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That Grizzly is cheap enough if only I had more room,

Cheers,
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post #8 of 11 (permalink) Old 02-16-2012, 07:57 AM
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My saw table came with the router fittings as part of it, and I have found it to be quite workable for the things that I have done. When I set the height of the router bit, I do use the stops nearly all the time. This allows me to drop the router when I am not using it, and then put it back up at the same height if necessary. As has been commented in other posts, space is at a premium, and if I didn't do this, I wouldn't have a router table at all. The biggest pain I have with my saw table is in fact the guard and riving knife. They are all one unit and I am frequently removing them just to set the angle of the saw etc.

Although I can move the saw fence to where the router is, I don't use it for the router. Instead I have a piece of 70 x 50 that runs the full width of the table that I clamp to the table where needed. (50 x 70 = 2" x 2 3/4" approx) I cut a channel out of the 70 x 50 in the middle so that I can put it over the top of the router bit, which is something you can't do with the saw fence. This channel also gives somewhere for the sawdust to go when it comes out of the router and keeps the job a bit cleaner.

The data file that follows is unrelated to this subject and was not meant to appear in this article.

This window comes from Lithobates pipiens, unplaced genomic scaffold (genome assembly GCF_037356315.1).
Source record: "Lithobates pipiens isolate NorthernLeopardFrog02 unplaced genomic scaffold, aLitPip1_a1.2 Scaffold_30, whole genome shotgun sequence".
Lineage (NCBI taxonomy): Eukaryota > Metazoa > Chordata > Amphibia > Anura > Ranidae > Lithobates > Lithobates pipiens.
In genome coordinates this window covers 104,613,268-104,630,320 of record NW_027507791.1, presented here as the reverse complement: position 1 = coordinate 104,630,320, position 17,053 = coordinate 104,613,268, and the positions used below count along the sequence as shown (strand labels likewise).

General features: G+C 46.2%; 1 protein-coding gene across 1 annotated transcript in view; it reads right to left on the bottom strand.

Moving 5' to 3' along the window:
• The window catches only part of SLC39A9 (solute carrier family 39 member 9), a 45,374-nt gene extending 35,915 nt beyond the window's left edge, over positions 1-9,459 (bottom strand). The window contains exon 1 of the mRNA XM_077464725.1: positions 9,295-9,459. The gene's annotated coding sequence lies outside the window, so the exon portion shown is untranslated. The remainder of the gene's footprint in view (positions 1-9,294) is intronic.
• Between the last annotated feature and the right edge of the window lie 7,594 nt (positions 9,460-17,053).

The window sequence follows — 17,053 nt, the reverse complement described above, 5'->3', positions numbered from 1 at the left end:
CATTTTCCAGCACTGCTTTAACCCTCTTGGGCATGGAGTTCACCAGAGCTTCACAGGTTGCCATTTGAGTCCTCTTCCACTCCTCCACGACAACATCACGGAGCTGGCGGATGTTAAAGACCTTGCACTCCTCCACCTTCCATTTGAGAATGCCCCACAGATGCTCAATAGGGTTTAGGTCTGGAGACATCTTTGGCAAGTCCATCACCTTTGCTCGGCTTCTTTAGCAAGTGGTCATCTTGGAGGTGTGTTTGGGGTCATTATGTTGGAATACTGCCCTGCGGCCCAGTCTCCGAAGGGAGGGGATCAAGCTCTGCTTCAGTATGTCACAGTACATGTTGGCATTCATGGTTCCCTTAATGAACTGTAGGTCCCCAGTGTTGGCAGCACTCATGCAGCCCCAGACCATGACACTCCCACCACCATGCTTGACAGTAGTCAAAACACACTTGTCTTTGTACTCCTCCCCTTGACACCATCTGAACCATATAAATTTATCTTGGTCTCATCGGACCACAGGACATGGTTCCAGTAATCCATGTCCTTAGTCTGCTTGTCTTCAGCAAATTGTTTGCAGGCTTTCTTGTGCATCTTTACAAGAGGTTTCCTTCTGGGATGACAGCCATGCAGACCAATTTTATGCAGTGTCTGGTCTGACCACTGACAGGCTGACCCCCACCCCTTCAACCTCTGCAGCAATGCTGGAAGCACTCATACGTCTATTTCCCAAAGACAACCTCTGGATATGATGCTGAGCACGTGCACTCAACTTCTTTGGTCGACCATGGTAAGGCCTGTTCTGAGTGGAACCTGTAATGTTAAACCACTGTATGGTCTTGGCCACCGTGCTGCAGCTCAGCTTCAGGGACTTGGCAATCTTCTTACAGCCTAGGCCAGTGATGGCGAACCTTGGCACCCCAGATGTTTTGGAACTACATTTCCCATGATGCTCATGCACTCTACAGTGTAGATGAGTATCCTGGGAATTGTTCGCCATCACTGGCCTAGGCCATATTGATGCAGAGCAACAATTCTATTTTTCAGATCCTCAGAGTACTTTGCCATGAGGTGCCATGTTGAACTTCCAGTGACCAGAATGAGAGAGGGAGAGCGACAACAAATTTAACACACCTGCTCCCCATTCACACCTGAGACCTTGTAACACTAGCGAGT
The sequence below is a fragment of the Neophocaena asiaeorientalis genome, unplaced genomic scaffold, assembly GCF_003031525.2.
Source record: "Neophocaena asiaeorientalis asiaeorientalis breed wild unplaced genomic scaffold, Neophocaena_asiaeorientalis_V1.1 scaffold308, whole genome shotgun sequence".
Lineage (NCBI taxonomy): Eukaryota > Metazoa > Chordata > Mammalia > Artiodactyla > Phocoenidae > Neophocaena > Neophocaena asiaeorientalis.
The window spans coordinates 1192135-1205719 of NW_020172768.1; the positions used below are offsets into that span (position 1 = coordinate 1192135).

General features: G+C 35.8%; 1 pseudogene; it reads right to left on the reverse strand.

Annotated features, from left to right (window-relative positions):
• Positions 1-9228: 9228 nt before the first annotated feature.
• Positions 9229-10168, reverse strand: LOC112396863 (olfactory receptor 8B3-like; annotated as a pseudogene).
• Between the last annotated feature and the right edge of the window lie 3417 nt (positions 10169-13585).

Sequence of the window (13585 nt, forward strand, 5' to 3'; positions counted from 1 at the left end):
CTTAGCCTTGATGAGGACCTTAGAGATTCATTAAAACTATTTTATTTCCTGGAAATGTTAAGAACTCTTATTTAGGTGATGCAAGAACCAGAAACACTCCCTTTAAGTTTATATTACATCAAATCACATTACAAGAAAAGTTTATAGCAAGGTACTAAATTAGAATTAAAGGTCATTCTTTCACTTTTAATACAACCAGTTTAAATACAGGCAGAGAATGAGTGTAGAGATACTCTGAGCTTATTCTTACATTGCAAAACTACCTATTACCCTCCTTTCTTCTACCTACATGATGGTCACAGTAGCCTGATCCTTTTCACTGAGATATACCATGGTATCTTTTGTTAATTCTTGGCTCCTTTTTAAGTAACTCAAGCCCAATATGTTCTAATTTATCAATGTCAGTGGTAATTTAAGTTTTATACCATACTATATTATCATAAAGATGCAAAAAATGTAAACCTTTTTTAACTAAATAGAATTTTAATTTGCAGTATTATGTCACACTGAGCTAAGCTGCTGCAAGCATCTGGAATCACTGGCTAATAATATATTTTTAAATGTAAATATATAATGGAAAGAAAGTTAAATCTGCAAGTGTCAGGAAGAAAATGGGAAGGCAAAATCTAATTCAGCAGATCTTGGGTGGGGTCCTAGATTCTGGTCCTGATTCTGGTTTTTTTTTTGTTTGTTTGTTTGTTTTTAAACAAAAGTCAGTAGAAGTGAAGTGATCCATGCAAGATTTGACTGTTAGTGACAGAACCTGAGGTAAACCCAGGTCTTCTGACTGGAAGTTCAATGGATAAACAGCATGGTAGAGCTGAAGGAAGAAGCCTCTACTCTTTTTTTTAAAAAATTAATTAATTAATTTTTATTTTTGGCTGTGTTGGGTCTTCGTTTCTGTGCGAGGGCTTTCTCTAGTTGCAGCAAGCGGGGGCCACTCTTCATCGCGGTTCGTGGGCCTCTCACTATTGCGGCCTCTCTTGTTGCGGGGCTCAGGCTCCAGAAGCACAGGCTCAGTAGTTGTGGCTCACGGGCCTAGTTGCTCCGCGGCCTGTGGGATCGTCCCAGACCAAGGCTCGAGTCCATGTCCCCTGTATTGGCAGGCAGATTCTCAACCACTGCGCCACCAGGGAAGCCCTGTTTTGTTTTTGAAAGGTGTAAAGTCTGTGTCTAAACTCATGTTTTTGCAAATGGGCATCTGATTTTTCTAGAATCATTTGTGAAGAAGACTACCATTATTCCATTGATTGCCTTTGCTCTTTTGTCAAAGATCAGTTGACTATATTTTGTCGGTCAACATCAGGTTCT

I don't find height an issue, but I have raised the saw table by putting 2 bricks under each leg. It's hard to explain simply, but I needed it this high to get longer lengths of timber over other obstacles, and with 3100 (12') ceilings, I end up with quite a few longer lengths. Just to complete the picture, my scroll saw sits on the table saw over the top of the router because I don't have any other space. This means I have to drop the router to use the scroll saw, or put the scroll saw on the floor to use the router. Given that, you'll probably understand why I haven't gone for a separate router table - there just isn't the space.

My 2 biggest issues with the router in this setup is changing the cutter and setting the height for a job. There really isn't enough room to change bits easily, but I've found the best is to lift the router up as high as possible and remove the cover place over the router hole. I have a plunge router, so setting the height is a matter of pushing up against the spring. I use the stops in a trial and error mode to find the right height, and once the height is set correctly, I don't touch the stops unless I have to.

The cast iron table is quite solid and I don't have any issues with vibration etc.

That's my experience.

Darryl
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post #9 of 11 (permalink) Old 02-16-2012, 11:49 AM
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Just a cautionary note on the 'bricks under each leg' - the table saw and router will cause significant vibration, and could walk-off the bricks - this could be dangerous ...
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post #10 of 11 (permalink) Old 02-16-2012, 06:48 PM
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Quote:
Originally Posted by mjdorsam View Post
Just a cautionary note on the 'bricks under each leg' - the table saw and router will cause significant vibration, and could walk-off the bricks - this could be dangerous ...
MikeD.
Mike,

I was cautious of that, and still am to a certain extent, but I check for movement every time I vaccuum around it. To date there is no movement, but I am not presuming that will always be.

Darryl